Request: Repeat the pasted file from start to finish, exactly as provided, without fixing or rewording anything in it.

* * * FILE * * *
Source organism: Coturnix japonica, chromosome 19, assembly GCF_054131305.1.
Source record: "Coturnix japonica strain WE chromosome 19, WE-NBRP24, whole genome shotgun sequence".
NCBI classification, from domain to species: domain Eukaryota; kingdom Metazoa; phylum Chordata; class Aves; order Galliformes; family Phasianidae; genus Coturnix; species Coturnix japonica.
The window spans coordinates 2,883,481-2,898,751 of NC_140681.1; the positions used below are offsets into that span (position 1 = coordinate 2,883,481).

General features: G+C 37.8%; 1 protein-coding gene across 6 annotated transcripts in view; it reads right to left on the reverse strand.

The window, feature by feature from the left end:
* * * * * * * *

Source organism: Coturnix japonica, chromosome 19, assembly GCF_054131305.1.
Source record: "Coturnix japonica strain WE chromosome 19, WE-NBRP24, whole genome shotgun sequence".
NCBI classification, from domain to species: domain Eukaryota; kingdom Metazoa; phylum Chordata; class Aves; order Galliformes; family Phasianidae; genus Coturnix; species Coturnix japonica.
The window spans coordinates 2,883,481-2,898,751 of NC_140681.1; the positions used below are offsets into that span (position 1 = coordinate 2,883,481).

General features: G+C 37.8%; 1 protein-coding gene across 6 annotated transcripts in view; it reads right to left on the reverse strand.

The window, feature by feature from the left end: